Zimbabwe is a highly spiritual country, and the evidence of spiritual impact on its peoples is as clear as the Pungwe waters of the country’s eastern highlands. Zimbabwean architecture, fashion, cultural and creative industries, to mention a few, all contain strands of reflections on African Traditional spirituality.
While the Zimbabwean constitution guarantees freedom of worship, and various scholars have posited that Christianity is Zimbabwe’s biggest religion, it has become increasingly evident in the recent past, that the traditional value system of the African is embedded in the daily lives they lead, and imbibed in their norms, which they follow.
Masango (2006) argues that spirituality is not an independent entity that one can conceive of in a separate light from the lived experiences of society. Indeed, African spirituality writes itself in the daily lives of Christians, Muslims, and any other religion that is not traditional.
That said, I find it not surprising that the daily lives of Zimbabweans bear evidence of African spiritual values, through dreams, inspiration, language, and even art.
I have been to Tengenenge – an arts community in Mashonaland Central Province of Zimbabwe, Guruve. The arts community, owned by the National Gallery of Zimbabwe, hosts over a hundred artists and stone sculptors. Tengenenge means the beginning of the beginning.
Walking into the space, I could feel an ambiance of African spirituality superseding everything else, including the art displays in the form of sculpture exhibitions.
It was my first time getting a first-hand experience watching nyau performance – and despite years of growing up oriented – by society – to fear, demonize and avoid them, I felt unusually drawn to wanting to see them perform, recording on my camera. I do not regret the experience.
A proper welcome treat it was, and the fusion of traditional muchongoyo dance with nyau is one whose depth was immersing. Performances transitioned from muchongoyo to nyau seamlessly, with mutuality and parity.
The visitors clapped, whistled, and ululated, amazed by the spirited performances by the dancers. Underlying the art was a whole spiritual force that I felt, uniting all – an audience comprising of different ethnicities and races.
“The forms of dance culture come from the two basic groups of people present at Tengenenge,” said Steve Blomefield, son of Tom Blomefield, the original owner of the farm that was turned to Tengenenge Arts Center.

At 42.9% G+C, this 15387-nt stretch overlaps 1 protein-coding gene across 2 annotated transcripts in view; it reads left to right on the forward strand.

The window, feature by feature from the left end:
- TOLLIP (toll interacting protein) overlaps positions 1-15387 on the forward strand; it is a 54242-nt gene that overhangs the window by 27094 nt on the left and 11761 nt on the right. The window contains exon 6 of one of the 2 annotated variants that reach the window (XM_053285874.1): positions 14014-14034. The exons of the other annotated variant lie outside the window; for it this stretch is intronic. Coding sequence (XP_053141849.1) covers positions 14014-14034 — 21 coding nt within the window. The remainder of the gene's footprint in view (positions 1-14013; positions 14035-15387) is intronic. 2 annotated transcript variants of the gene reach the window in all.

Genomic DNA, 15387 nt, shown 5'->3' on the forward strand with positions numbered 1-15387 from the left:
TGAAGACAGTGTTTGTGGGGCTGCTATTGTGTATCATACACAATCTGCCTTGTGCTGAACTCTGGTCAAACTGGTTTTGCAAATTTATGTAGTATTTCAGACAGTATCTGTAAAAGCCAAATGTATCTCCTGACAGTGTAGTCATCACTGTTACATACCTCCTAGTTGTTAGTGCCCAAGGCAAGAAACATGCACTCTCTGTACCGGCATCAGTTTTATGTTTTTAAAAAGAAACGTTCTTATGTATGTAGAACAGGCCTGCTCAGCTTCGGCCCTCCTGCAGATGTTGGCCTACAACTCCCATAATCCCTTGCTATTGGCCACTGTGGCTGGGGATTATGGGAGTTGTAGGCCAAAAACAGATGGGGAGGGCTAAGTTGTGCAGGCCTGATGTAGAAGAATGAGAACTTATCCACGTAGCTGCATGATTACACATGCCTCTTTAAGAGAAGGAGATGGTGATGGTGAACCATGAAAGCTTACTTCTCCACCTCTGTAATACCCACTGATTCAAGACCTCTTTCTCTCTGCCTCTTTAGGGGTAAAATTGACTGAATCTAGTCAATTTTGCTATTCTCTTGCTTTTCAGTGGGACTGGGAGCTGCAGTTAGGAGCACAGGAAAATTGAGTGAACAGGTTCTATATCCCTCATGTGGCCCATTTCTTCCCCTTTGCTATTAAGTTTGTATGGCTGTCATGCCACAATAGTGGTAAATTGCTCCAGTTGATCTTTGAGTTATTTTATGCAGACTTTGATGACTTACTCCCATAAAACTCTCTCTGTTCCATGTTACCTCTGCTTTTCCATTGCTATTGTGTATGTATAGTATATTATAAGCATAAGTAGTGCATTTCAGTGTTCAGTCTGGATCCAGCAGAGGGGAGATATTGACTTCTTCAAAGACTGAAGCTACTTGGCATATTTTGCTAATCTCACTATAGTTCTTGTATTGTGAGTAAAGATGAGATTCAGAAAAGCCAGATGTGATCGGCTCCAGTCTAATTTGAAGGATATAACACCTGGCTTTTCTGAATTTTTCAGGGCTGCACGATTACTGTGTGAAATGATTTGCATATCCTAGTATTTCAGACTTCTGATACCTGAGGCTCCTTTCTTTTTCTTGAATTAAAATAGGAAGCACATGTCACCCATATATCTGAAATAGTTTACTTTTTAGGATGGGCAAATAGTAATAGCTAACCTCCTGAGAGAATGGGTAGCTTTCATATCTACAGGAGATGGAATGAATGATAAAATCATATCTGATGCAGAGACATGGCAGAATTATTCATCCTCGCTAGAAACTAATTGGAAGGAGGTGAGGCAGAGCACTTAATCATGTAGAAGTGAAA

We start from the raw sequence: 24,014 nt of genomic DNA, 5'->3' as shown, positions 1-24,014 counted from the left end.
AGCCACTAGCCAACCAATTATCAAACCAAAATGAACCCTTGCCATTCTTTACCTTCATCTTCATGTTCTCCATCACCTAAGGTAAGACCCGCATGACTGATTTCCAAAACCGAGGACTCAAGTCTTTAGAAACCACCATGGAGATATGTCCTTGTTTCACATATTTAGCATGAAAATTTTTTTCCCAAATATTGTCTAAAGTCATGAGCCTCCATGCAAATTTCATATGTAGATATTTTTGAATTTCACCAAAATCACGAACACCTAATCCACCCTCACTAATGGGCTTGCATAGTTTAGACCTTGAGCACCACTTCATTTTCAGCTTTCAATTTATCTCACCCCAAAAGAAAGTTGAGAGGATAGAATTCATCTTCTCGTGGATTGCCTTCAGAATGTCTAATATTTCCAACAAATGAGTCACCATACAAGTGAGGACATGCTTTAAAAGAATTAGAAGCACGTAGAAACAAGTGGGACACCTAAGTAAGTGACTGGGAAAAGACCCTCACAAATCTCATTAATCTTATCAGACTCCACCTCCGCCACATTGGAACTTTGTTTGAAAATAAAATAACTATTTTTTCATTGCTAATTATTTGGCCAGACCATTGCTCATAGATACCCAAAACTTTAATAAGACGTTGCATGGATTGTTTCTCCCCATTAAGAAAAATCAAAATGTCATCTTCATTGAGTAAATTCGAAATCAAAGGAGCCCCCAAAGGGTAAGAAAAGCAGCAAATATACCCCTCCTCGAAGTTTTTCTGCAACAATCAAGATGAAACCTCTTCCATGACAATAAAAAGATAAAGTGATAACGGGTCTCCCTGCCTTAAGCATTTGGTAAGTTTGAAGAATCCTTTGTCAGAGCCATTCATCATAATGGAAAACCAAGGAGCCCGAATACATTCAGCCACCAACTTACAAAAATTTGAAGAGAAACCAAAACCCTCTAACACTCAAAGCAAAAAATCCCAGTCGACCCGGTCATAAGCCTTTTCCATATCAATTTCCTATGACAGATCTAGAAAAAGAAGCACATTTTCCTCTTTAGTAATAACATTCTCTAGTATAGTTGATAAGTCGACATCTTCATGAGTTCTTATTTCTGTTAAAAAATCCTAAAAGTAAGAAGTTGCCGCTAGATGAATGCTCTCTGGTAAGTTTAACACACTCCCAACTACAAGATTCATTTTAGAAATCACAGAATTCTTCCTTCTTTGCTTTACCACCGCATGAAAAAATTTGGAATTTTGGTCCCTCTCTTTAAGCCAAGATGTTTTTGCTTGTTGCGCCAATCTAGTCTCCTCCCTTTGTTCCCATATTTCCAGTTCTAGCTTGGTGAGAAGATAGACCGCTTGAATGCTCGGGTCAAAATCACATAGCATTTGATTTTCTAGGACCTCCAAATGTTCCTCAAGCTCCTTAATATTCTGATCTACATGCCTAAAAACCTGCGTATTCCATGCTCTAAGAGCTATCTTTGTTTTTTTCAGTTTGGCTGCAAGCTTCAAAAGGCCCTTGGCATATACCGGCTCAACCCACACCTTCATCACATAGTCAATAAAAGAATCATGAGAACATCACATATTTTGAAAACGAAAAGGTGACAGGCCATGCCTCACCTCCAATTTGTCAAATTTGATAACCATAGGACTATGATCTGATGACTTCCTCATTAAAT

Tengenenge hosts artists of Western Bantu origin, that is, from Malawi, Angola and neighboring countries. These have a particular drumming and dancing style known as nyau.
The other group represented is of Eastern Bantu origin, hailing from countries like Mozambique and the local Shona. These people perform the muchongoyo dance style. Both cultures have special features.
So Tengenenge is a hybrid community that presents the practicability of African cultures co-existing in the beauty of diversity. It stands as a model of the fruition of the pan-African dream for a borderless Africa.
Tengenenge only started as a white-owned farm during settler colonialism in Rhodesia, owned by Tom Blomefield. When Rhodesia was under sanctions, farming became unprofitable. In 1966, a Shona man came to the farm and asked Tom if he wanted to learn how to do sculpture.
Tom seized on this opportunity because it would be a new business to provide his workers with income. From 1966 to 1971, he sold sculptures through the then-Rhodesia national gallery.
In 1971, several artists exhibited sculpture at the Museum of Modern Art in New York. Things got tough between that time and 1980 because of the sanctions and Zimbabwe’s liberation war, the Chimurenga. So the farm was sold and the art community moved on to the serpentine mine.
In 1980, art buyers started coming, first in a trickle, then in numbers. Eventually, there were 30 000 sculptures there, making it the biggest gallery in the world. Many of the pieces were world-class art.
By 1990, Tengenenge artists were exhibiting in Australia, Britain, Holland, Germany, Norway, France, America, and even Japan. Zimbabwe earned fame for the artistry and quality of its art, a reputation it holds to this day.
Let The Stone Lead
“Every stone has a sculpture in it, and it is my duty as a sculptor to free it,” writes Agrippa Tirigu on his zimsculptures.com website. Agrippa, a resident artist at Tengenenge, believes that one cannot force his ideas upon stone, but has to carve it following the stone’s will – thereby successfully freeing the sculpture already existing in it.